Translated by Kieran Kavanaugh, O.C.D. and Otilio Rodriguez, O.C.D. (unless otherwise noted)
Published by ICS Publications, Washington DC 
Copyright © 1976 by Washington Province of Discalced Carmelite Friars, Inc.

Novena to St. John of the Cross – Day 4

Have this mind among yourselves, which is yours in Christ Jesus, who, though he was in the form of God, did not count equality with God a thing to be grasped, but made himself nothing, taking the form of a servant, being born in the likeness of men. And being found in human form, he humbled himself by becoming obedient to the point of death, even death on a cross. Therefore God has highly exalted him and bestowed on him the name that is above every name, so that at the name of Jesus every knee should bow, in heaven and on earth and under the earth, and every tongue confess that Jesus Christ is Lord, to the glory of God the Father.
(Philippians 2:5-11)

Now, until God gives us this good in heaven, pass the time in the virtues of mortification and patience, desiring to resemble somewhat in suffering this great God of ours, humbled and crucified. This life is not good if it is not an imitation of his life.

Letter 25

O St. John of the Cross
You were endowed by our Lord with the spirit of self-denial
and a love of the cross.
Obtain for us the grace to follow your example
that we may come to the eternal vision of the glory of God.

O Saint of Christ’s redeeming cross
the road of life is dark and long.
Teach us always to be resigned to God’s holy will
in all the circumstances of our lives
and grant us the special favor
which we now ask of thee
(mention your request).

Above all, obtain for us the grace of final perseverance,
a holy and happy death and everlasting life with you
and all the saints in heaven.
Amen.

Mass of St John of the Cross - Puebla
Mass of St. John of the Cross
José Joaquín Magón
Oil on canvas, 1750-1763
Templo de Nuestra Señora del Carmen, Puebla, Mexico
More details here 

Advent 5: Banquet

On Palm Sunday after Communion, my faculties remained in such deep suspension that I couldn’t even swallow the host; and, holding it in my mouth, after I returned a little to myself, it truly seemed to me that my entire mouth was filled with blood. I felt that my face and all the rest of me was also covered with this blood, as though the Lord had just then finished shedding it. It seemed to me warm, and the sweetness I then experienced was extraordinary. The Lord said to me: “Daughter, I want my blood to be beneficial to you, and don’t be afraid that My mercy will fail you. I shed it with many sufferings, and you enjoy it with the great delight you are aware of; I repay you well for the banquet you prepare me this day.”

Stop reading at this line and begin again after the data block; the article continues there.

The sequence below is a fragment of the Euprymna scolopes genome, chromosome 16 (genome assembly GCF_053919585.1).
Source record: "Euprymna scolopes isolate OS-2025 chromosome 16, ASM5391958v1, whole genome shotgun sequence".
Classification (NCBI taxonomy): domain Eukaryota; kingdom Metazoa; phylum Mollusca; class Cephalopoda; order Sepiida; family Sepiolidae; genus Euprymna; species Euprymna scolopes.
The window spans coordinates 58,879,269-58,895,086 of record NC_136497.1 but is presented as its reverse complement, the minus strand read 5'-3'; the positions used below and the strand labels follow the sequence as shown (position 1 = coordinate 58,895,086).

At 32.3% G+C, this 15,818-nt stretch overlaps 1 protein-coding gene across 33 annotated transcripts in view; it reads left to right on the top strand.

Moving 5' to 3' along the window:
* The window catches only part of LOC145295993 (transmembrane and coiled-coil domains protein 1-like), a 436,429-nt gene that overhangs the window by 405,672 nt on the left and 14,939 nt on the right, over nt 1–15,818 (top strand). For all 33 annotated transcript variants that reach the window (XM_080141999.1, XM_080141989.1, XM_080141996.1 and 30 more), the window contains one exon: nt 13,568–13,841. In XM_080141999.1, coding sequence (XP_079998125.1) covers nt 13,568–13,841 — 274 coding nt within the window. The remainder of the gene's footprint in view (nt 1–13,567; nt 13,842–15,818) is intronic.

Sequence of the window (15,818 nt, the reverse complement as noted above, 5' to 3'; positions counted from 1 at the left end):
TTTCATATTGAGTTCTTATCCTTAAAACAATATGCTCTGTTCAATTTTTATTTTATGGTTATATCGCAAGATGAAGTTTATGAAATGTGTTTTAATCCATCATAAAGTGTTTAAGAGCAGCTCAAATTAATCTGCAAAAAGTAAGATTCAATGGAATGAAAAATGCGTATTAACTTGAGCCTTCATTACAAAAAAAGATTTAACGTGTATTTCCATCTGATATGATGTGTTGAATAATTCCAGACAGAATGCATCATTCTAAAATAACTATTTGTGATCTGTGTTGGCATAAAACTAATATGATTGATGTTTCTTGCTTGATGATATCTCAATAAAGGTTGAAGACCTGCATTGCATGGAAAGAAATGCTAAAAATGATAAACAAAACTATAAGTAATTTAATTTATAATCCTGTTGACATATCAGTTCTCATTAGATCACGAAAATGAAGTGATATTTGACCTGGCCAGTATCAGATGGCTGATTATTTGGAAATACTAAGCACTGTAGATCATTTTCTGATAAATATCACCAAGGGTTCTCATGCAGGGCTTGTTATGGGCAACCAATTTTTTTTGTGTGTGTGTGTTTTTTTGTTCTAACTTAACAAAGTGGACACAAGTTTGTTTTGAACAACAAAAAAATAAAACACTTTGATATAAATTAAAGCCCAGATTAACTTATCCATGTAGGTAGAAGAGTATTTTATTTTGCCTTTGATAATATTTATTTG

He said this because for more than thirty years I have received Communion on this day when possible and have striven to prepare my soul to give hospitality to the Lord.

Saint Teresa of Avila

 

10677084456_988cef543b_o.jpg
Detail of the Last Supper from the Passion Window, Strasbourg Cathedral | damian entwistle

 

El día de Ramos, acabando de comulgar, quedé con gran suspensión, de manera que aun no podía pasar la Forma, y teniéndomela en la boca verdaderamente me pareció, cuando torné un poco en mí, que toda la boca se me había henchido de sangre; y parecíame estar también el rostro y toda yo cubierta de ella, como que entonces acabara de derramarla el Señor. Me parece estaba caliente, y era excesiva la suavidad que entonces sentía, y díjome el Señor: “Hija, yo quiero que mi sangre te aproveche, y no hayas miedo que te falte mi misericordia; Yo la derramé con muchos dolores, y gózasla tú con tan gran deleite como ves; bien te pago el convite que me hacías este día”.

Esto dijo porque ha más de treinta años que yo comulgaba este día, si podía, y procuraba aparejar mi alma para hospedar al Señor.

Santa Teresa de Jesús

Excerpt from Spiritual Testimonies: 22 Eucharistic experience; The Collected Works of St. Teresa of Avila 
Translated by Kieran Kavanaugh, O.C.D. and Otilio Rodriguez, O.C.D. (unless otherwise noted)
Published by ICS Publications, Washington DC 
Copyright © 1976 by Washington Province of Discalced Carmelite Friars, Inc.
TERESA AVILA - What is the matter with Christians (2)
Must it always be those who owe You the most who afflict You? (Way of Perfection, Chap. 1)

August 16: Blessed Maria Sagrario

August 16
BLESSED MARIA SAGRARIO
OF SAINT ALOYSIUS GONZAGA
Virgin and Martyr

Optional Memorial

Maria Sagrario was born at Lillo (Toledo) on 8th January 1881. A pharmacist by trade, she was one of the first women in Spain to be admitted to this qualification. In 1915 she entered the Carmel of St. Anne and St. Joseph in Madrid. Through her spirit of prayer and her love for the Eucharist, she was a perfect embodiment of the contemplative and ecclesial ideal of the Teresian Carmel. She was Prioress of her community when she was martyred on 15th August 1936. It was a grace she longed for and accepted in perfection of faith and ardent love for Christ.

From the common of martyrs or of virgins

THE SECOND READING

From the letters and writings of Blessed Maria Sagrario

Following Christ by way of humility and the cross